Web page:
Rescued Bolivian lions get new homes in Colorado sanctuary

Rescued Bolivian lions get new homes in Colorado sanctuary
Twenty-five rescued Bolivian lions arrive in Colorado

Denver, Colorado - Twenty-five lions, most of them rescued from Bolivian circuses arrived at Denver International Airport to begin their new lives at the Wild Animal Sanctuary in Keenesburg, 30 miles northeast of Denver. Bolivia's Law 4040 virtually shut down the country's circus industry prohibiting all performance involving animals because of years of unethical and egregious living conditions the animals have had to endure.

Animal Defenders International, along with the Bolivian government, gathered 25 lions (12 females and 13 males) from eight circuses across Bolivia. In one instance eight full grown cats were living in one small circus trailer with only wooden planks for the animals to rest. The steel cage was too small for the number of animals causing the cats to step on each other. In another situation, a female lion had been kept in a cage since she was a cub because "she was too big."

Bob Barker, television host of Price is Right and devoted animal rights advocate donated $200,000 to finance the rescue. A special arrangement was made with Wild Animal Sanctuary to provide 80 acres of land where the cats will live free in multiple large habitats. Since Bolivia is substantially warmer than Colorado, a special temproary 15,000 square foot biosphere building with heat, grass, trees, and natural sunlight was constructed.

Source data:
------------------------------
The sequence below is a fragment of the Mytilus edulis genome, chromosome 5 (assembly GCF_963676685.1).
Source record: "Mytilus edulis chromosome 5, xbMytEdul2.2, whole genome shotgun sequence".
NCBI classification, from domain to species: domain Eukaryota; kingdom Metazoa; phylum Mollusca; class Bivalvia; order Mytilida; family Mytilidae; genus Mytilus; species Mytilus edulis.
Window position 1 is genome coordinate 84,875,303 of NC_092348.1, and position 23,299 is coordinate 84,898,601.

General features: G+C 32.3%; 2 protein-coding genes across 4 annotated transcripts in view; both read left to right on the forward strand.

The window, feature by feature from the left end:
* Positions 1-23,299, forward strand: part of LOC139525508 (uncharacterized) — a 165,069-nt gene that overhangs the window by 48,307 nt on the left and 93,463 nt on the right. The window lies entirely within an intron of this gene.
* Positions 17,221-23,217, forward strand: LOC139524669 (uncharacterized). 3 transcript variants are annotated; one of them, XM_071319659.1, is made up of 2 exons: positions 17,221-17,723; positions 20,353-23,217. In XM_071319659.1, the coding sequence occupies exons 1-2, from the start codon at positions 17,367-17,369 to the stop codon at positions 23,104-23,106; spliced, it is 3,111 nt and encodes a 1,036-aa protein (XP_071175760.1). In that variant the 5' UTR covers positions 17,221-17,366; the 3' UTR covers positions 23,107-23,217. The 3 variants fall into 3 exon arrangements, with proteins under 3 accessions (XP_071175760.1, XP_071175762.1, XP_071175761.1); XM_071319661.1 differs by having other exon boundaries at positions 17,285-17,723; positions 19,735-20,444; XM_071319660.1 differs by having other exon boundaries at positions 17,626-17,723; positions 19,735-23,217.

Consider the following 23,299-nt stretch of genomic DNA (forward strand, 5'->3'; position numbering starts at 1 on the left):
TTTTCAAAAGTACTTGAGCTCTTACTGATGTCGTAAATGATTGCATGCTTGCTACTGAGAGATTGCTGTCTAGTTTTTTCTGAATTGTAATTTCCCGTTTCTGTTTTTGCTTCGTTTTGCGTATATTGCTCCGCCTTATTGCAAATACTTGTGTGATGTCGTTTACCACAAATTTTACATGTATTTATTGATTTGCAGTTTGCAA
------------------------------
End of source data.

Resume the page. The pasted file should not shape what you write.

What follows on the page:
As the lions adjust to their new lives and the weather warms up, they will be divided into four different prides and released on 20 acre habitats to be more like lions in the wild. None of these animals had ever stepped out on grass, and on their arrival were showing typical pacing behaviors of animals kept in captivity for long periods of time.

Pat Craig of Wild Animal Sanctuary was present as the lions arrived.

"It was a momentous thing to get them here from Bolivia. Now we're facing many years of rehabilitation getting them out in these big open spaces - where they can get out and roam and be like real lions," stated Craig.

According to Wild Animal Sanctuary it costs $8000. a year to feed, care and house each lion. The continuing operation is costing an extra $200,000. Animal Defenders International is providing some support, but public support is needed for the sanctuary to continue their work.

More information to "adopt" a lion is available by clicking here.